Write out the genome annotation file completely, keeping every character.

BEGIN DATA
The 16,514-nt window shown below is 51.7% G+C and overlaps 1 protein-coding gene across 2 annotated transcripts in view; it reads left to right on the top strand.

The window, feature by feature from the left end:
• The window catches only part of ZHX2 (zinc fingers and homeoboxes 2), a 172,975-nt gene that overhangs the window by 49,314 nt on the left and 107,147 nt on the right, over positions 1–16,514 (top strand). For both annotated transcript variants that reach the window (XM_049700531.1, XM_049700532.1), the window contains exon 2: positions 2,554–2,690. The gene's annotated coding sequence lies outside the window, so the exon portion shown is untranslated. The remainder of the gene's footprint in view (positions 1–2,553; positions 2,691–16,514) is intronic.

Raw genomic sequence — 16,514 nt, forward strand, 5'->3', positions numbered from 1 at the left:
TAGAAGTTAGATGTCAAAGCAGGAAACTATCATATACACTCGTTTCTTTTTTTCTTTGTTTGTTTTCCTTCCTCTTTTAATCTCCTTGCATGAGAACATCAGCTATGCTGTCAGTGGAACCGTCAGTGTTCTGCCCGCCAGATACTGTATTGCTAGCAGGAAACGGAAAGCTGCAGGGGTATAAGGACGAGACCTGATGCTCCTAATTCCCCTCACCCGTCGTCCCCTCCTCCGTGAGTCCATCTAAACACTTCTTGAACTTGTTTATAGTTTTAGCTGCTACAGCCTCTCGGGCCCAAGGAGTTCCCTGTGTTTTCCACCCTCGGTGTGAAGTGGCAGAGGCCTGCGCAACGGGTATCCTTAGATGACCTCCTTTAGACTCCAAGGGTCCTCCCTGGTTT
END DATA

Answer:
The 16,514-nt window shown below is 51.7% G+C and overlaps 1 protein-coding gene across 2 annotated transcripts in view; it reads left to right on the top strand.

The window, feature by feature from the left end:
• The window catches only part of ZHX2 (zinc fingers and homeoboxes 2), a 172,975-nt gene that overhangs the window by 49,314 nt on the left and 107,147 nt on the right, over positions 1–16,514 (top strand). For both annotated transcript variants that reach the window (XM_049700531.1, XM_049700532.1), the window contains exon 2: positions 2,554–2,690. The gene's annotated coding sequence lies outside the window, so the exon portion shown is untranslated. The remainder of the gene's footprint in view (positions 1–2,553; positions 2,691–16,514) is intronic.

Raw genomic sequence — 16,514 nt, forward strand, 5'->3', positions numbered from 1 at the left:
TAGAAGTTAGATGTCAAAGCAGGAAACTATCATATACACTCGTTTCTTTTTTTCTTTGTTTGTTTTCCTTCCTCTTTTAATCTCCTTGCATGAGAACATCAGCTATGCTGTCAGTGGAACCGTCAGTGTTCTGCCCGCCAGATACTGTATTGCTAGCAGGAAACGGAAAGCTGCAGGGGTATAAGGACGAGACCTGATGCTCCTAATTCCCCTCACCCGTCGTCCCCTCCTCCGTGAGTCCATCTAAACACTTCTTGAACTTGTTTATAGTTTTAGCTGCTACAGCCTCTCGGGCCCAAGGAGTTCCCTGTGTTTTCCACCCTCGGTGTGAAGTGGCAGAGGCCTGCGCAACGGGTATCCTTAGATGACCTCCTTTAGACTCCAAGGGTCCTCCCTGGTTT